TO MAXIMIZE YOUR ODDS for drawing premium tags, keep a couple of points in mind. One, as I've mentioned above, apply for as many hunts each year as you can afford. If you have out enough applications, you're bound to draw sooner or later.
Two, consistently acquire bonus points and preference points in states with point systems. Points are given at the rate of one per year for every year and species you fail to draw, and points accrue until you draw a license.
Most states now offer the option of simply buying points without actually applying for a license. This enables you to plan and to avoid drawing multiple tags in years when you're short on hunting time. I personally would rather spend more time and hunt for a quality animal than to have multiple tags in one fall and not do any of them justice. Thus, when I'm short on time, I just buy points, rather than applying for licenses.
My consistency in applying for premium hunts paid off for me in Iowa with this 199-pound, 11-point whitetail.
The difference between bonus and preference points is significant. In the preference-point system, applicants with the most points are guaranteed to draw tags, while those with fewer points are guaranteed not to draw. So it's critical to acquire preference points each year so you eventually will rise to the top to guarantee yourself a tag. The number of preference points required to draw can vary greatly. In Colorado, Iowa, and Kansas, two or three points will guarantee you a deer tag. In Colorado, you'll need 15 or more preference points to draw some premier elk units.
Bonus points simply give you additional chances in the tag lottery. That is, the more years you apply and fail to draw, the more times your name goes into the hat the next year. This system never guarantees that you will draw a tag, but it never guarantees you will fail to draw, either. Every year, people with no bonus points draw premium tags, while others with a dozen or more points fail to draw. Still, the more points you have, the better your odds. So it pays to acquire as many bonus points as possible. Arizona, Nevada, Utah, and Montana are states that award bonus points.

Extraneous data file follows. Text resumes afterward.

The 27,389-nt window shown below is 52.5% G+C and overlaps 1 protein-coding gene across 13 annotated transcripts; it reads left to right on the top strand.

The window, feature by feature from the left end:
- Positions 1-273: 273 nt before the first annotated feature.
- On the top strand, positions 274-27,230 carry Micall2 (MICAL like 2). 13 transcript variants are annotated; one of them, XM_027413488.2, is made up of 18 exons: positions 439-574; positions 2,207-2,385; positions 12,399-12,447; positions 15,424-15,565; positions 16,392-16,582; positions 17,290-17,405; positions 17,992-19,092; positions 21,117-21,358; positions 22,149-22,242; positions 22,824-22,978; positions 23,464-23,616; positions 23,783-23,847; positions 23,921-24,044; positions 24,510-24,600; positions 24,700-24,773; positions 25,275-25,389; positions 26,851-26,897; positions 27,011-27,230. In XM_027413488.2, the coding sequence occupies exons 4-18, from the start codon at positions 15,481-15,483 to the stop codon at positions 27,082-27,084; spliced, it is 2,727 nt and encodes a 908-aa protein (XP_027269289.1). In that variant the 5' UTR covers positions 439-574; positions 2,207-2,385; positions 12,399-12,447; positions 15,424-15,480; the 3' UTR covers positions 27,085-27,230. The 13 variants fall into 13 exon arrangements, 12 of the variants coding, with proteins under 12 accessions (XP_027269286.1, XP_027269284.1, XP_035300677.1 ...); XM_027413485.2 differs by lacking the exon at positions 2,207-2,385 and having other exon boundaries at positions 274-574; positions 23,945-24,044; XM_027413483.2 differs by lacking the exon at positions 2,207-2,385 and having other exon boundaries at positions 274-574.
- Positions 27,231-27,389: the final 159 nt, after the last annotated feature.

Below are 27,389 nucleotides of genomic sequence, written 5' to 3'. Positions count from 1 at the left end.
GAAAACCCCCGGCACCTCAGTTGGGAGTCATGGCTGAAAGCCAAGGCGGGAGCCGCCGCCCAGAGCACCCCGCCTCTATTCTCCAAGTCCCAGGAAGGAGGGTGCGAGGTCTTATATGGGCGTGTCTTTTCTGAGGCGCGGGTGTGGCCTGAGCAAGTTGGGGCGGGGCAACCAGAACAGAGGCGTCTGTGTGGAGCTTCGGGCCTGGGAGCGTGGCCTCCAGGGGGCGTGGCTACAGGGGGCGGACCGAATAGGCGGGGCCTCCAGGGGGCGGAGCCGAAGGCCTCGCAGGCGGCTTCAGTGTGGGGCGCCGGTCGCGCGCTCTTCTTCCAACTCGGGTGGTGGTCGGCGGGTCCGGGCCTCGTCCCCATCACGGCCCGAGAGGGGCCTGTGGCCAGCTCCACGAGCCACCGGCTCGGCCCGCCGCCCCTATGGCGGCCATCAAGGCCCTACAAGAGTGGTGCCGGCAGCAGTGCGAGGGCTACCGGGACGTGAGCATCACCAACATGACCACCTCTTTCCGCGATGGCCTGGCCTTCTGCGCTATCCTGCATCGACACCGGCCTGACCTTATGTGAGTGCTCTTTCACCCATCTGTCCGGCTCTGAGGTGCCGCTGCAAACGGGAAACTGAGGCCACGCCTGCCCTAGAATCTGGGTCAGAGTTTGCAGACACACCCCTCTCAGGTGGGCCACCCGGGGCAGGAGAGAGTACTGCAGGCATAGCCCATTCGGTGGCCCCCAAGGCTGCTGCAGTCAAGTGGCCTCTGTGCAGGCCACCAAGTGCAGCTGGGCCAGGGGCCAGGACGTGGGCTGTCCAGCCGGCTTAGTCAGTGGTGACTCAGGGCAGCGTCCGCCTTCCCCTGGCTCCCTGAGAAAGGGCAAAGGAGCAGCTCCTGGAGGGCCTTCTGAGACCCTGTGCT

New Mexico and Idaho have no point systems, and everyone has an equal chance of drawing every year. Idaho restricts the number of species a person can apply for, so the odds of drawing in Idaho for rare species like sheep, moose, and goats are better than average compared to other states.
TO DEMONSTRATE THE value of applying consistently, I'll relate one of my first limited-entry hunts, in the whitetail Mecca of Iowa. On a summer scouting trip, my dad and I had got permission to hunt a farm and located a likely stand site where the corner of an 80-acre woodlot came within 50 yards of an old service road. A small farmstead lay to the west of this corner, and hundreds of acres of harvested crop fields spread to the east. The corner seemed an obvious bottleneck, although I questioned whether a mature buck would cross the scant cover into our timber during daylight hours. Later that summer, my dad placed a stand in that corner. It would be huntable with a northeast wind.
On the blustery morning of November 3, I arrived at the property too late to hunt a favorite feeding area stand, which left Dad's corner stand as my only option. The windy conditions would not promote deer movement, and this was an unproven stand site. I was skeptical, but had no choice.
At first shooting light, I was strapped into the tree, facing into the harsh wind. After about 10 minutes, I surveyed the open fields and fenceline and turned my back into the wind and thought of what a long day this could turn out to be.
Minutes later, through the rhythmic howling of the wind, there was a thrashing noise from the crossing area. I turned and was shocked to see a 250-pound whitetail moving double-time across the service road, through the ditch, and toward my shooting lane. I grabbed my bow, snapped the release onto the string, and as he paused quartering away at 13 yards, I sent a scalpel-sharp Muzzy through his vitals.
As happens many times in bowhunting, this event transpired so fast it seemed surreal. One minute I was thinking about what I'd have for lunch in six hours, and the next minute I was staring through my peep at a Pope and Young whitetail.
I gave the deer a couple of hours and then gathered some friends to take up the trail. By noon, we were taking pictures of my beautiful chocolate-antlered brute. Yes, I killed this deer on private land, but the farmer never turns down anyone who wants to hunt. Hunting pressure was limited primarily through Iowa's cap on nonresident archery tags.
Because all states have slightly different systems, getting started in the application process can be a bit overwhelming. However, after a couple of seasons of applying you'll catch on and find the application process a fun part of the hunt. And if you're consistent in playing the hunting-tag lottery over the years, you'll reap trophy rewards.
Author's Note: For my Arizona elk, I used a Mathews Legend bow, Carbon Express arrows, Muzzy broadheads, Danner boots, Cabela's CLR800 rangefinder, Pentax binoculars, and the ever- important Camelbak hydration system.
When the author isn't traveling to out-of-state bowhunting destinations, he can be found at home in Winneconne, Wisconsin. This is his first story for Bowhunter.